'The Last Mountain' Documents The Fight To Save Appalachia From Coal
“The Last Mountain”, a documentary about mountaintop removal coal mining in West Virginia, made its west coast premiere at the Landmark Theater in West Los Angeles, Calif. on June 15. After a viewing of the film, Bobby Kennedy Jr. made an appearance to briefly engage the crowd in a Q-and-A discussion.
The film documents a crusade against coal energy by a variety of environmental activist groups in the Appalachian region near Coal River Mountain, W. Va. It also tells the legislative history of coal mining, such as the creation of the Clean Water Act of 1972, maneuvers by President George W. Bush’s administration and new policy currently in development.
Kennedy, an advocate for environmentalism through law and activism, joins the fight against coal mining.
“I saw something that, if the American people saw it, there’d be a revolution in this country,” Kennedy said in the film.
Kennedy travels to meet and interview people on all levels and sides of the coal mining debate. From high level executives, to residents of mining towns, to environmental activists, the film lets the people on the front lines tell their story and make a case for themselves.
In one of the film’s more heated moments, Kennedy meets with the president of the West Virginia Coal Association, Bill Raney.
Raney accuses activists of inaccurately portraying coal mining sites. Speaking of popular videos showing mining explosions and barren landscapes in the wake of coal extraction, Raney said activists are only concerned with inciting an “emotional impact.”
“It’s nothing more than a construction site that’s unfinished,” said Raney.
Raney calls his coal workers “practicing environmentalists” because of coal company’s forest reconstruction efforts.
The film takes the audience to see those “reconstructed” landscapes, which shows only grass where forests once stood and “stream substitutes” -- long piles of pebbles strewn down the sides of manufactured mountains -- where rivers once ran.
Beyond their environmental impact, those reconstructed forests do nothing to shield nearby towns from natural disasters. Once dense trees that blocked torrential rainfall from flooding adjacent towns are removed, there is nothing to absorb rainfall, turning seasonal rain into extensive flooding.
“This isn’t our fault, it’s an act of god,” one resident recalled a coal official saying.
The future of power
Although the film makes many appeals to the audience’s emotions through personal accounts, it also presents hard facts and figures that make a solid case for green energy.
Coal River Mountain Watch, a group portrayed in the film, raised money for a scientific wind survey of the mountainside they are trying to protect. It found that the area has excellent potential for wind power, an investment they say that would not only create new jobs but harness enough energy to provide for 70,000 homes’ needs.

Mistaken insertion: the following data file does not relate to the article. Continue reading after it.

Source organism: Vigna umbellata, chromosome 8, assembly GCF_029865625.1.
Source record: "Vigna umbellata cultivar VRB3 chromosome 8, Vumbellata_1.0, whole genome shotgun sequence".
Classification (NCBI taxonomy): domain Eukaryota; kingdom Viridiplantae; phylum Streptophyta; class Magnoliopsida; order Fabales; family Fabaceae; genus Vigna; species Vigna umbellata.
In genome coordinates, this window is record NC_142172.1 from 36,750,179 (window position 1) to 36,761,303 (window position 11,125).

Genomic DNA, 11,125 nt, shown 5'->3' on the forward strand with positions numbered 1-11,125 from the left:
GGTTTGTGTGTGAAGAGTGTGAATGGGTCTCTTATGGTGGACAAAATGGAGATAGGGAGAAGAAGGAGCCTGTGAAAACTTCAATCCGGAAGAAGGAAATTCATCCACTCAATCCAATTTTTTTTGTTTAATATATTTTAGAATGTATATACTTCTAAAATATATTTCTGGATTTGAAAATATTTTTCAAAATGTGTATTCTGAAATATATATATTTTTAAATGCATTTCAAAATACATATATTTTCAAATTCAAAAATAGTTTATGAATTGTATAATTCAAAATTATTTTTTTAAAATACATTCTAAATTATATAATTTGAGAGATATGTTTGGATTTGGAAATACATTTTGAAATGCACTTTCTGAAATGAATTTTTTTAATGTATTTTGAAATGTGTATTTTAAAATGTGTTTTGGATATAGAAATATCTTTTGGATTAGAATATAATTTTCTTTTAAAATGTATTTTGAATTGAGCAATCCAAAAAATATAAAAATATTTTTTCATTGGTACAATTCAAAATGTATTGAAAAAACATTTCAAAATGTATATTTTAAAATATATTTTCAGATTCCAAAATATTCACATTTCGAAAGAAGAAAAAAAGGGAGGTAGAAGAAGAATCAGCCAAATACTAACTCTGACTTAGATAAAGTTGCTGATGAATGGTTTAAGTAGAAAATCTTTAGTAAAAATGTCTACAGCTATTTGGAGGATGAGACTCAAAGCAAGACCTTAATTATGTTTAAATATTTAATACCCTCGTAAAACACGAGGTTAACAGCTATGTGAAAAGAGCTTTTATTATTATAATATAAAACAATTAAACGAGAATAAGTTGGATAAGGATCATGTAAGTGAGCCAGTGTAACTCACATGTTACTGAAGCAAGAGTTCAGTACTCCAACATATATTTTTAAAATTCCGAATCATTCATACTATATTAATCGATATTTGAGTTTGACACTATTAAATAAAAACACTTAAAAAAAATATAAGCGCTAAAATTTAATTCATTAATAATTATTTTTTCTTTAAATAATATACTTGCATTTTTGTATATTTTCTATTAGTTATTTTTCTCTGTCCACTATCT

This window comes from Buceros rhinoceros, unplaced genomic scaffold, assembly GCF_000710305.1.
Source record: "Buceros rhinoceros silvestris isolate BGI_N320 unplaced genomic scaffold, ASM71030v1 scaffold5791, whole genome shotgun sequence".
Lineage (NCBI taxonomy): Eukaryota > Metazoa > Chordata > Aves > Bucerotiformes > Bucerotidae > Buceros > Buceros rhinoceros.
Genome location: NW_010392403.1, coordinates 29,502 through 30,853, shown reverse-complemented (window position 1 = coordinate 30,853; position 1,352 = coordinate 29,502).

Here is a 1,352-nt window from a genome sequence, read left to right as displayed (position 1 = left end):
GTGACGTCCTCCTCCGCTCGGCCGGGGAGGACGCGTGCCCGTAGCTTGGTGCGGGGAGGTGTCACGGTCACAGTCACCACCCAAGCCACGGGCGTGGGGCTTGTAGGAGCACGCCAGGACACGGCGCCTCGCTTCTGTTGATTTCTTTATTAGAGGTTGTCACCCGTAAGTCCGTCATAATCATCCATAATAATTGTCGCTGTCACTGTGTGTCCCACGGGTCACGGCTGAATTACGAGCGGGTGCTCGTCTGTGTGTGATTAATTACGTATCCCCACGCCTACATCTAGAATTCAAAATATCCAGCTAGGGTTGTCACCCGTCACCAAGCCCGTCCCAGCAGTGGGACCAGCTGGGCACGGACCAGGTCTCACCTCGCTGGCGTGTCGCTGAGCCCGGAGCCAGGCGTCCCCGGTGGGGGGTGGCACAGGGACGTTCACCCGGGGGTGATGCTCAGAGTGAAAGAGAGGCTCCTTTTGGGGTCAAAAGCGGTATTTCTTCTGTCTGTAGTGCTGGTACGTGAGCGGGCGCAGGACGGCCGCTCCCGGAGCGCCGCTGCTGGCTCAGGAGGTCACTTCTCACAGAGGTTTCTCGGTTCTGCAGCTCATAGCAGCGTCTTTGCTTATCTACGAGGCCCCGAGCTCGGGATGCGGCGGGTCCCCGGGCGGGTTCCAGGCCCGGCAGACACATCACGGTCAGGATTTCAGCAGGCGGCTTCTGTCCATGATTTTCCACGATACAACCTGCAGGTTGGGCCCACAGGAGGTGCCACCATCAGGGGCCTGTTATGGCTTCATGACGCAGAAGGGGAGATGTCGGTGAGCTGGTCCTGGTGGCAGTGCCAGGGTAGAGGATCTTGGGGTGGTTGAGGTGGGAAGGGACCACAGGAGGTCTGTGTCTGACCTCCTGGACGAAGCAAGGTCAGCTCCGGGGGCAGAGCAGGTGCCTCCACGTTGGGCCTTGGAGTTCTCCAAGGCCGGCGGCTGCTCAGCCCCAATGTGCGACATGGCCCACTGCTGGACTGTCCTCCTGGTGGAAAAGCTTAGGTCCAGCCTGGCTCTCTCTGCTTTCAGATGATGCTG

To give some perspective, the film went on to interview a catholic boarding school in Rhode Island that also uses wind power. A representative said that the energy derived from its single windmill meets 40 percent of the campus’ energy needs. It operates in an area that produces category 2 winds.
According to the scientific survey, the Coal River Mountain region produces category 5 winds.
Maria Gunnoe worked with CRMW to produce the wind energy plan, which earned her the 2009 Goldman Environmental Prize. She says in the film:
"We live in a very intelligent country that has the ability to create energy without blowing up mountains,” she said.
The film goes on to give more stories from the region, such a new scientific study examining coal’s link to a perceptible increase of brain tumors and autism in areas near mines. It chronicles the fight to move an elementary school from a toxic coal silo, and the controversial legacy of Don Blankenship’s rise to become Massey Energy’s CEO.
The fight for the protection of Coal River Mountain remains unresolved at the end of the film. However, environmentalists had experienced some victory with the closure of some mines and the implementation of stricter regulations.
A candid Bobby Kennedy, Jr.
After the documentary showing, Kennedy addressed the crowd in Los Angeles to give more context on his fight against non-renewable energy sources.
Kennedy was quick to encourage the crowd to promote the work profiled in the film because, he said, the way coal companies are “keeping people uninformed and subverting the rights of people around it.”
He said that mainstream news media is not doing enough to inform the public on these issues and it’s up to a new generation of journalists to step up to the bat.
“We are the best entertained, least informed people on the face of the Earth,” he said.
“Documentary filmmaking serves a critical role in the function of democracy,” he said. “It’s one of the only ways to inform the public at this time.”
Kennedy moved on to answer a few questions from the audience, including his thoughts on Blankenship’s recent stepping down.
“It’s a faux transfer,” he said. “It’s a way of getting government agencies off Massey, but the company is going to continue doing the same stuff.”
However, he was confident that, over time, clean energy will prevail because of a move toward socially responsible capitalism.
“We are going to win through market forces -- eventually,” he said. “Clean energy does what a good market does -- reward the good, which is efficiency, and punish the bad, which is inefficiency.”
The road ahead
The fight continues for the protection of not only Coal Mountain, but of all of Appalachia. Climate Ground Zero, a nonviolent resistance protest group also featured in the film, continues to fight against mountaintop removal mining. On June 14, more than 1,000 activists organized by CGZ marched against mining at Blair Mountain.